To start, I have 1,638 books in my personal collection. Of that number, I feel comfortable saying I’ve read about 75-80%. On average, I go through 4-5 books per week, less if my reading is for research/study versus pleasure. Throughout the coming year, I’ll share as appropriate (some of my reading selections are more mind candy than mind challenging) the books and the ideas they contain that make me think. Yes, there are a great many blogs and online writers who fire the imagination, but I never would have started blogging if I hadn’t been reading great books that got me thinking in the first place.

My goal isn’t to rank the value of any creative source but rather to point out the necessity of pulling from all possible sources. Given that my posts tend to be lengthier, I suspect many of my readers will appreciate my New Year’s wish that you’ll enjoy book-filled weeks and months to come.

Image courtesy of Paxsimius.


Empires of the Mind

Last October, The Economist published a piece titled “The Battle for Brainpower.” Based on my experiences, tales of friends, and even what I read in major publications, business is scrambling for capable, talented people. I’ve seen firsthand how HR and department heads have rushed to fill a position, settling for any warm body out of fear someone else won’t come along

“[An] international poll of senior human-resources managers, three-quarters of them said that “attracting and retaining” talent was their number one priority. The article highlighted the words of Winston Churchill from an address he gave at Harvard in 1943:

…the empires of the future will be empires of the mind.

It takes brains to make our technology based lives work, so why do we still pick on the geek, the egghead, the dork? I for one am tired of the grief I get if I show my brain cells do more than sit around taking it easy. I’ve watched with dismay as my fellow citizens have shown preference for political candidates that don’t show their intellect but make good beer-drinking buddies. I may not personally care for Barack Obama, but are people really willing to say they won’t vote for the man because he’s “too smart?”

Elite is often substituted for smart, somehow implying that by wanting more or acting differently than the majority, you can no longer mingle with the group. The business world can work this way, too. How many people do you know that are in their positions because they played toadie to the right individual, not necessarily because they can do the job? It isn’t enough for people to be smart and talented. I’ve seen firsthand how people have to play the game if they want to get ahead. I know some will say, “That’s just the way it is,” but I say why is that the way?

Why are we threatened by people being smarter or more talented than ourselves? I’m not innocent of this trait. Depending on the person I sometimes struggle being fair to an individual who is clearly smarter than myself. What I’ve found, however, is that I usually learn so much by being open to these individuals and swallowing some pride. I don’t know everything. Do you?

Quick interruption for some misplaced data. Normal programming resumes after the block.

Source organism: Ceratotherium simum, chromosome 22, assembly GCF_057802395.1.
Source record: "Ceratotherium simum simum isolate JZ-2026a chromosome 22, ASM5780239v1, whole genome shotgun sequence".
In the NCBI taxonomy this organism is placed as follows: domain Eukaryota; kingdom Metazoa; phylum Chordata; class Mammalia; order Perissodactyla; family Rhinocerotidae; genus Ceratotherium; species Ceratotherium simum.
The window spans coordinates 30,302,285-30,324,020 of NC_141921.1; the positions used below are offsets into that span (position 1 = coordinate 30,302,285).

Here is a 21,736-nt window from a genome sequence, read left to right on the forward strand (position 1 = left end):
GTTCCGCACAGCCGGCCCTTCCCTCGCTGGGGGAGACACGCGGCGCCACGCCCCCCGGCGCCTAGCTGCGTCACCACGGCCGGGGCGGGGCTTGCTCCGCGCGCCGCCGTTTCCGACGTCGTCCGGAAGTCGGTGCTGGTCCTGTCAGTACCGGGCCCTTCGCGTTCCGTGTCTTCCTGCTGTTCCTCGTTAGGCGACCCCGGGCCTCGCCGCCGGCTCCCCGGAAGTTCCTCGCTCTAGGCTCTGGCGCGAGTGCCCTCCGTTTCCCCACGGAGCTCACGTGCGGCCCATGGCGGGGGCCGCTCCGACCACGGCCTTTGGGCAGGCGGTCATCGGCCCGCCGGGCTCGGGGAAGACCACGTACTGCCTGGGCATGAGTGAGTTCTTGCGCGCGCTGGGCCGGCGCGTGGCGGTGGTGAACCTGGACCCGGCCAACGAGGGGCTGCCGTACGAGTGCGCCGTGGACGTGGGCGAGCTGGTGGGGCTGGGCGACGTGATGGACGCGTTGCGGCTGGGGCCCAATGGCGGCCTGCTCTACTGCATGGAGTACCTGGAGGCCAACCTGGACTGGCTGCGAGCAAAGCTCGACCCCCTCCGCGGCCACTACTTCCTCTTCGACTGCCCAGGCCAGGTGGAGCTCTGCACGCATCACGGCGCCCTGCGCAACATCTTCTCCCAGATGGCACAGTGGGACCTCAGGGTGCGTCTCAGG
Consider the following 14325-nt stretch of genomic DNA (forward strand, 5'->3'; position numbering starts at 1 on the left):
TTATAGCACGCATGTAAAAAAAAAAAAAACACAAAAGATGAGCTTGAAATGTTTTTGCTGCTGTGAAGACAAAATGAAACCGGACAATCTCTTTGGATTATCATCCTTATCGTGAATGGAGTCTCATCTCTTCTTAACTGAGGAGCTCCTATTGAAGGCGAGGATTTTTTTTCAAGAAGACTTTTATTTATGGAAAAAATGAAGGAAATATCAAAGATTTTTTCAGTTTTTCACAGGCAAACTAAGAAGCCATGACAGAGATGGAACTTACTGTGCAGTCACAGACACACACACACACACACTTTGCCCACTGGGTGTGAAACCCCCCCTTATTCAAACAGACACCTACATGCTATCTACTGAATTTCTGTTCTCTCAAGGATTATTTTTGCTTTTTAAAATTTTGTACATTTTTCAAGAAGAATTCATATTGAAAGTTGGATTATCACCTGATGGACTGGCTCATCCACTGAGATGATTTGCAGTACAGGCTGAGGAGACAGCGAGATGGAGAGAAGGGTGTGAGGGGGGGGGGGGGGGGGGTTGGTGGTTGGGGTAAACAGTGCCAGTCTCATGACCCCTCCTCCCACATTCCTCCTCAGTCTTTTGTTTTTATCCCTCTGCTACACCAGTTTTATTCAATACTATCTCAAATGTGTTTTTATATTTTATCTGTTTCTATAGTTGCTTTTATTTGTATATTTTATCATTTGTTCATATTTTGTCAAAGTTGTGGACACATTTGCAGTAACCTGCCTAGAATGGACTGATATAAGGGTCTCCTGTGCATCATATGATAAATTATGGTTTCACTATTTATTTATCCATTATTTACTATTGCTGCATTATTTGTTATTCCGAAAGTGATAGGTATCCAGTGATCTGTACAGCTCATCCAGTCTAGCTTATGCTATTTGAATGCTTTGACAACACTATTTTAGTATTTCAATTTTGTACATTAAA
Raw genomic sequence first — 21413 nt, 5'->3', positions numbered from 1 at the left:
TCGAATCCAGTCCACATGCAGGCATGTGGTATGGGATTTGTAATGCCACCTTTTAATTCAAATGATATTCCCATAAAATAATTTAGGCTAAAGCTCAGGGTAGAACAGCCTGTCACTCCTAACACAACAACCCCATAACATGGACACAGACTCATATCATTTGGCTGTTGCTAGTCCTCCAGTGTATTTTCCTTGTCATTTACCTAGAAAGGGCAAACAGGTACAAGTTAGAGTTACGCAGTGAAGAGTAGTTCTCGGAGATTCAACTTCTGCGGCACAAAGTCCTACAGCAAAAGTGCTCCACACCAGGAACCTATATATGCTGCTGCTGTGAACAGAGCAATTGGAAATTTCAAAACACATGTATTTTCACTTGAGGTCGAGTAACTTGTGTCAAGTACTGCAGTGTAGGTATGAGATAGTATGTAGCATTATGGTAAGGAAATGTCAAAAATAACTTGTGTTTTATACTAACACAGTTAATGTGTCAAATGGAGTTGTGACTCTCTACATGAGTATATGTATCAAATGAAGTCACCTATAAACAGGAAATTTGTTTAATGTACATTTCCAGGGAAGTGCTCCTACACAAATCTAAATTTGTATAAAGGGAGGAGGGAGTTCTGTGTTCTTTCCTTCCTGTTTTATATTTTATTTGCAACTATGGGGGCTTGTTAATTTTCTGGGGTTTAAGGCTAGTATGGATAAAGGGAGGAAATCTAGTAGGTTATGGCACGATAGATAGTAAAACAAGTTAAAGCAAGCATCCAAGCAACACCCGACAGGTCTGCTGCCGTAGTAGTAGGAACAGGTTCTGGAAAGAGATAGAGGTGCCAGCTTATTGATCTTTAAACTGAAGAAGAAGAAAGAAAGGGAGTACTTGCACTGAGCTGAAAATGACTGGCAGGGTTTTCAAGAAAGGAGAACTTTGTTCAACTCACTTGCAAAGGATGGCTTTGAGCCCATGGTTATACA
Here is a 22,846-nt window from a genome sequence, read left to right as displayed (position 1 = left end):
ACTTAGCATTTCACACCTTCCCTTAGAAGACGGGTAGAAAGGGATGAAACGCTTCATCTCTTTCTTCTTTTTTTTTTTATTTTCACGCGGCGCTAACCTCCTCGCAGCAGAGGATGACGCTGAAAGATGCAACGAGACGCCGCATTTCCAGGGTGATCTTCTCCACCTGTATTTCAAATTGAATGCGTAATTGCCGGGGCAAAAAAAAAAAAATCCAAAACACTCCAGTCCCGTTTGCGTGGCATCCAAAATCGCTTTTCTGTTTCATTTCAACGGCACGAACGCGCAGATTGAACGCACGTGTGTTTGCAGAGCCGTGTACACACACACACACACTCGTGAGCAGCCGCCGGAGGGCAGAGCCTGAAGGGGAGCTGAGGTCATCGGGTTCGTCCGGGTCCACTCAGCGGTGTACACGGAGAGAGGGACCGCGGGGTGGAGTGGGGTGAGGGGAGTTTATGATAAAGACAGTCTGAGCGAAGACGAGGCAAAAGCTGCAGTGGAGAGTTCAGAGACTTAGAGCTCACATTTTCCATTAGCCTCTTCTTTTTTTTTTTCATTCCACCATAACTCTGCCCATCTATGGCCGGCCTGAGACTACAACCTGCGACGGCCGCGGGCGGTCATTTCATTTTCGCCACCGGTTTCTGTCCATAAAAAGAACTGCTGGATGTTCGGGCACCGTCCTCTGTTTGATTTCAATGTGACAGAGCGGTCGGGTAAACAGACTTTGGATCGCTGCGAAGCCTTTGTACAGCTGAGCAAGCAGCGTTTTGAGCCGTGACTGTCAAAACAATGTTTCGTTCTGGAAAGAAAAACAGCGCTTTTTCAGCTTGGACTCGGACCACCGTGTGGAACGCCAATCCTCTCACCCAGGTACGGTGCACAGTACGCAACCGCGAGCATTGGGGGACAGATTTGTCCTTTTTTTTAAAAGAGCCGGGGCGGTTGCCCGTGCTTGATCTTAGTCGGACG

Our world demands that we produce people with the brainpower to keep things running. When will we stop punishing people for having brains and wanting to use those brains?


Know Thy Opponent

Recent research indicates that more than company profits fuel the stock market.

In a new study [John Coates] reports that traders who start the workday with high testosterone levels make more money on that day than their low-testosterone colleagues do. A hot day on the market sends their levels of the natural steroid up even more, Coates says; under the influence of their own hormones, they start to take bigger risks in hopes of bigger rewards.

Classical economic theory assumes that people make financial decisions in a rational way. But Coates’s finding is part of a growing body of work explaining why, in reality, they often don’t: they’re at the mercy of their biology. This school of thought helps illustrate how economic trends can get out of control, ballooning until they burst. It also suggests one reason why central banking is so tricky: policymakers don’t often take hormones into account. “[Former Federal Reserve chairman] Alan Greenspan spent his whole career trying to control economic bubbles,” says Coates. “I don’t think he realized he was up against steroids.”

…Anecdotally, Coates says that during his Wall Street days he thought that “women traders didn’t seem to be as affected” by irrational exuberance. A 2001 paper in the Quarterly Journal of Economics backs up that observation. “In areas such as finance,” it found, “men are more overconfident than women.” As a result, male stock traders tend to do more buying and selling than female traders do. Each trade costs money, and over the long term that money adds up. In the final calculus, according to the 2001 paper, it’s men, not women, who underperform. (link)

This study highlights one of the overlooked aspects in the gender debate: men and women DO respond to things differently and acknowledging these differences does not make one a gender basher. I know there are individuals who are resistant to this part of the gender equality debate because they feel it undermines their position.

The idea that recognizing the validity of an opponent’s position is a bad thing has hindered so many issues. Employees vs. companies, Israelis vs. Palestinians, citizens vs. governments, rich vs. poor. When we’re in a fight, why are we so unwilling to see the other’s side? Doing so doesn’t require that we agree 100% with our opponent. If anything, knowing and acknowledging the other side’s position puts one in a position of strength. Isn’t knowledge power? When did we decide that this wasn’t the case?

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July 2018